In a new note, Citi’s well-known equity strategist Tobias Levkovich has turned decidedly less bullish.
While not too gloomy, he writes:
The path of least resistance may be to the downside near term. With traditional summer seasonality and some significant uncertainties, especially the US deficit and spending plans plus their impact on long-term discount rates for asset valuation purposes, it does not appear likely that equity markets can bounce higher this summer unless a truly remarkable agreement emanates from Washington on fiscal responsibility. Moreover, economic data tends to ease back in the second half which probably weighs on the mindset of investors.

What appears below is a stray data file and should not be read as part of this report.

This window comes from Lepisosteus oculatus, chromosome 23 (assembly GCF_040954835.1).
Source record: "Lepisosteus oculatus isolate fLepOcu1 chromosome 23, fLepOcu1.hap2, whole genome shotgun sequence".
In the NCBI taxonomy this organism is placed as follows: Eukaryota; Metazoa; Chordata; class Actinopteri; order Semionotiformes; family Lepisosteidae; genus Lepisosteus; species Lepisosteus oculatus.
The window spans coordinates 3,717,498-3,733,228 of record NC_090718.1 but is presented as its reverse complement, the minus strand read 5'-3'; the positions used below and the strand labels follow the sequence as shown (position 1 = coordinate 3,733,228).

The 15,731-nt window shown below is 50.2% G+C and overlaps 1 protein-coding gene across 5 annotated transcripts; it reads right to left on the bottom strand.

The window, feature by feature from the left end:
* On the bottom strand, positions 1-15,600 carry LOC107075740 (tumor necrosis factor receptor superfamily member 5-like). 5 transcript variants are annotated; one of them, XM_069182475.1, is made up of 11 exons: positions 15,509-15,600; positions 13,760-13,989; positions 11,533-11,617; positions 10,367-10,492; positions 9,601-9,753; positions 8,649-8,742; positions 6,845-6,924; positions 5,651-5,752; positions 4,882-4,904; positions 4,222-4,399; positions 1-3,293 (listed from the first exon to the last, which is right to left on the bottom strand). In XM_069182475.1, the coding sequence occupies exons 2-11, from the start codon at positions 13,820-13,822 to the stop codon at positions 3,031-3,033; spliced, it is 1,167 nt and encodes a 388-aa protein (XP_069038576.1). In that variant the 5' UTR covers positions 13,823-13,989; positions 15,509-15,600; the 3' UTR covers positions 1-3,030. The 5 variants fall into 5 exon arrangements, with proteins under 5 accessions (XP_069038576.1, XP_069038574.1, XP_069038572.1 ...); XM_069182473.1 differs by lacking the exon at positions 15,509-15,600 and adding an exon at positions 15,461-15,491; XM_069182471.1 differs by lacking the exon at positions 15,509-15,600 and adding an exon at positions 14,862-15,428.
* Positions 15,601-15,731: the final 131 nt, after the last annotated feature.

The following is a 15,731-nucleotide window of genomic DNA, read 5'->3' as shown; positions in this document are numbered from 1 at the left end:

He goes on:
The simple good news can be found in three areas: the cost of capital via eased credit conditions, the substantial amounts of cash sitting on the sidelines that can be used to buy stocks, and the seeming need for pension funds to allocate more money to their equity exposure given return requirements that surpass most bond yields. The difficulties appear to centre on likely margin pressures, the lack of depressed sentiment, and, lastly, valuation that is not necessarily as attractive as many presume. Add in uncertainties about emerging economies’ rising inflation, sovereign debt woes in periphery Europe, as well as geopolitical developments, and there does not seem to be an easy set of catalysts to lift share prices at the moment especially on the cusp of typical seasonality and issues such as the end of QE and the need to raise the US government debt ceiling.
This chart of how little cash instituational managers are sitting on is interesting: